OTTAWA – Canada’s political landscape is poised for a potentially seismic shift today as federal Liberals anoint a new leader they hope will re-establish their reputation as the country’s natural governing party.
The outcome is pretty much a foregone conclusion: Justin Trudeau, eldest son of former prime minister Pierre Trudeau and the party’s undisputed rock star, is widely expected to win handily.
His ascension to the Liberal helm will, at least in the short term, put paid to the notion that the next election will be a polarized two-way fight between the Conservatives and New Democrats, with the Grits destined for oblivion.
Just the prospect of the 41-year-old Montreal MP’s victory has already boosted the Liberals, reduced to a third-place rump in 2011, back into contention in public opinion polls. They are now running even with or ahead of the ruling Conservatives. The NDP has been relegated to its traditional third place slot after vaulting into official Opposition status in 2011 for the first time in its history.
Whether Trudeau can maintain that momentum until the next election in 2015 remains to be seen. But he has so far defied his detractors who were certain six months ago, when he launched his leadership bid, that his popularity would prove to be fleeting.
With a Trudeau win in today’s leadership announcement virtually guaranteed, the only real question that remains is the magnitude of his victory.
Most party insiders — including realists in the five rival leadership camps — are privately predicting a comfortable first ballot win, with Trudeau taking anywhere from 60 to 80 per cent of the votes cast.
Vancouver MP Joyce Murray is widely thought to be a distant second, boosted by grassroots and online advocacy groups that have endorsed her strong environmental stance and her plan for one-time electoral co-operation among progressive parties to ensure defeat of Stephen Harper’s Conservatives in the 2015 election.
She has secured some high-profile endorsements from the likes of former cabinet minister Lloyd Axworthy and environmental guru David Suzuki. And she’s pulled in the second largest pot of cash — almost $250,000 from more than 2,200 contributors, according to the final financial reports filed with Elections Canada.
Money magnet Trudeau’s final report is yet to be posted but he has previously reported raking in almost $1.1 million from some 8,500 donors.
While the campaign has boosted Murray’s previously low profile and positioned her as a champion of the party’s left wing, she would likely have to finish a relatively strong second — upwards of 20 per cent — to claim any real influence over Trudeau’s agenda. That appears doubtful.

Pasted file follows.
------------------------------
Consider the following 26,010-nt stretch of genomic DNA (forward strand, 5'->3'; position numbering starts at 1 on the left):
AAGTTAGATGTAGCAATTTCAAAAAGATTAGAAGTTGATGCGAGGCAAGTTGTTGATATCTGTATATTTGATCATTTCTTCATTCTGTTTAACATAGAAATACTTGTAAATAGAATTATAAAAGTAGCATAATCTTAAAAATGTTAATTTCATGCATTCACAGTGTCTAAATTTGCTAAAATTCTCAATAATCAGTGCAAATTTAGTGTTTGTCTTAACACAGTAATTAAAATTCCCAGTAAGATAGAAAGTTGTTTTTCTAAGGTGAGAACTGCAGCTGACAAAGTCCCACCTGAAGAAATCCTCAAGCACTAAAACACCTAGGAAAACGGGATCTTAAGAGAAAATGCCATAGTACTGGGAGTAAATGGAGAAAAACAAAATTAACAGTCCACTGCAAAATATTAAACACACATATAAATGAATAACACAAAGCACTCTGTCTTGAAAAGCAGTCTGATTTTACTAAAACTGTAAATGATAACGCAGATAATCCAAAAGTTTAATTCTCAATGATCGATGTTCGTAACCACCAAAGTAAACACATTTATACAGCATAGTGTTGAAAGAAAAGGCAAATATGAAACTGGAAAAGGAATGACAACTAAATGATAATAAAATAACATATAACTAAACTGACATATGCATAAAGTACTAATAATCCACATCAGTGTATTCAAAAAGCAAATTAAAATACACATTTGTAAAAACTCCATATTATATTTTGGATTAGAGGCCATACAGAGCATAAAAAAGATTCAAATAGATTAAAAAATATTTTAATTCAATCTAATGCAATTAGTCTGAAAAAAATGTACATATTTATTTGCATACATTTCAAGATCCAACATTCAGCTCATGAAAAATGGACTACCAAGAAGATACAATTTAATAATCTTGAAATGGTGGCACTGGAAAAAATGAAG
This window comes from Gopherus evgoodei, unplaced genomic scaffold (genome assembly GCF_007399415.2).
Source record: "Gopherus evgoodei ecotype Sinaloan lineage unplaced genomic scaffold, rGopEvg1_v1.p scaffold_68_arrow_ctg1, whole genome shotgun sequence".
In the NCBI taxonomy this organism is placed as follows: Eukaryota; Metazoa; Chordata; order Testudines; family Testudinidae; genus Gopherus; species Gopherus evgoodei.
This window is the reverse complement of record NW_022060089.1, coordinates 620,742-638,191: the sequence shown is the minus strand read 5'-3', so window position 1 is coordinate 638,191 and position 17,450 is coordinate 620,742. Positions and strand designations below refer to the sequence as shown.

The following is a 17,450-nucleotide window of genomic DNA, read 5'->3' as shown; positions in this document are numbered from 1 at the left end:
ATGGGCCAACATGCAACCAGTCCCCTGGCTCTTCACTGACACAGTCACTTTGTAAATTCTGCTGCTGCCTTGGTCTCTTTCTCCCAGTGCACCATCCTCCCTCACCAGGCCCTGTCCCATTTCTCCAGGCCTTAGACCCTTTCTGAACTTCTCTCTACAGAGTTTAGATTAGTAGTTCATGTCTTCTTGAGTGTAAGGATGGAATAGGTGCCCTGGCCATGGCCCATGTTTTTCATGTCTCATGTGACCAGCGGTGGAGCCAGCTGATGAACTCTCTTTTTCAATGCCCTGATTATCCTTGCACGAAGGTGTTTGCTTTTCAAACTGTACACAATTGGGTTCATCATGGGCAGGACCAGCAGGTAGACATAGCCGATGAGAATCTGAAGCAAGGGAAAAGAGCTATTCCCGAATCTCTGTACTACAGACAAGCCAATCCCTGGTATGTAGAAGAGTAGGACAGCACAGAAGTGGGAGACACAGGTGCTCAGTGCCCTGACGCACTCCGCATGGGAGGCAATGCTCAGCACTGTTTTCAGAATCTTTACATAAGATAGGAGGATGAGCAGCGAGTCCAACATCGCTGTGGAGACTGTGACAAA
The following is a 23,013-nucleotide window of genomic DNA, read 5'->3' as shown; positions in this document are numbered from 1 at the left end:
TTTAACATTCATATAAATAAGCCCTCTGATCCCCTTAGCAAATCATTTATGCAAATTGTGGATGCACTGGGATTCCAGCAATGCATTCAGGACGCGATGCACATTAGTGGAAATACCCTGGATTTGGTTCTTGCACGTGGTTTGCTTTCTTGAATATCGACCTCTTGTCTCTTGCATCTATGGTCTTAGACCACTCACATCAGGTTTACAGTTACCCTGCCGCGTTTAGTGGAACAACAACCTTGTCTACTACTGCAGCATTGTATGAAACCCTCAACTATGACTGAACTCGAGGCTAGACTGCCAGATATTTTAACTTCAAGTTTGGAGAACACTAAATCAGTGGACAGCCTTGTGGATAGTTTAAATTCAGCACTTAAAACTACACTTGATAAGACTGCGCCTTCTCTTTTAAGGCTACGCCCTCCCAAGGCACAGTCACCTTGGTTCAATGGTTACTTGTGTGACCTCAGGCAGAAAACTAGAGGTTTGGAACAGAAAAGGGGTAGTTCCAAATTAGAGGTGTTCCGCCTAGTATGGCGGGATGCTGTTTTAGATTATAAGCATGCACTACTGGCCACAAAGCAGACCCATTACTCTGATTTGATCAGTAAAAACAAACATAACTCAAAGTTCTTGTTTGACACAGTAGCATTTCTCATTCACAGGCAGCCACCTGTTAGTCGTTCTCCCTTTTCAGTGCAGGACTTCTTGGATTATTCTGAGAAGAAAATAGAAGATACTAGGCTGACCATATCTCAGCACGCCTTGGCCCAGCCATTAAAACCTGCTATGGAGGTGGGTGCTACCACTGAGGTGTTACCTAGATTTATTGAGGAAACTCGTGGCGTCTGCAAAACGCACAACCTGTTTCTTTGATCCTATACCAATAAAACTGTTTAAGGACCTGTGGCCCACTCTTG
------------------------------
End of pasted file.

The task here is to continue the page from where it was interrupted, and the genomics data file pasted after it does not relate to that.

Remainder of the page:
Former Toronto MP Martha Hall Findlay, who cast herself as a champion of business-friendly Liberals, is thought to be running close behind Murray, followed by former cabinet minister Martin Cauchon, with Toronto lawyer Deborah Coyne and retired military officer Karen McCrimmon bringing up the rear.
The process the party has adopted for choosing its next leader makes it difficult to pin down the outcome with any precision.
The geographic distribution of each candidate’s support could skew the results somewhat, not likely enough to make much difference to Trudeau but potentially influencing the order in which the dark horse contenders cross the finish line.
The results will be weighted to give each of the country’s 308 ridings equal clout. Each riding is allotted 100 points, to be assigned proportional to each candidate’s share of the vote in that riding.
Hence, a candidate who wins 50 per cent the votes in a riding will win 50 points, no matter if 100 votes are cast or 1,000.
A total of 30,800 points are up for grabs. The winning candidate will have to score at least 15,401 points.
Trudeau’s team maintains his support is fairly evenly distributed across the country. The dark horse contenders have attempted to boost their positions by concentrating their support in ridings with the fewest voters.
The contest has been an experiment for Liberals, who decided to allow a new class of supporters — not just dues-paying, card-carrying members — to vote for the next leader.
Almost 300,000 supporters signed up to participate in the contest. But just over 40 per cent of them actually registered to vote.
Still, the party has gained valuable contact information from the supporter sign-ups, which it hopes will help build the kind of modern data base required for political fundraising and voter identification in election campaigns.
Among the 127,000 who did register to vote, turnout is high — as of Saturday evening, more than 96,000 or 76 per cent had cast ballots online or by phone. That’s well above the 65,000 New Democrats who voted in last year’s NDP leadership contest, which elected Tom Mulcair. And it’s close to the record 97,000 who voted in the 2004 Conservative contest that chose Stephen Harper.
Liberals have until 3 p.m. (ET) Sunday to cast ballots.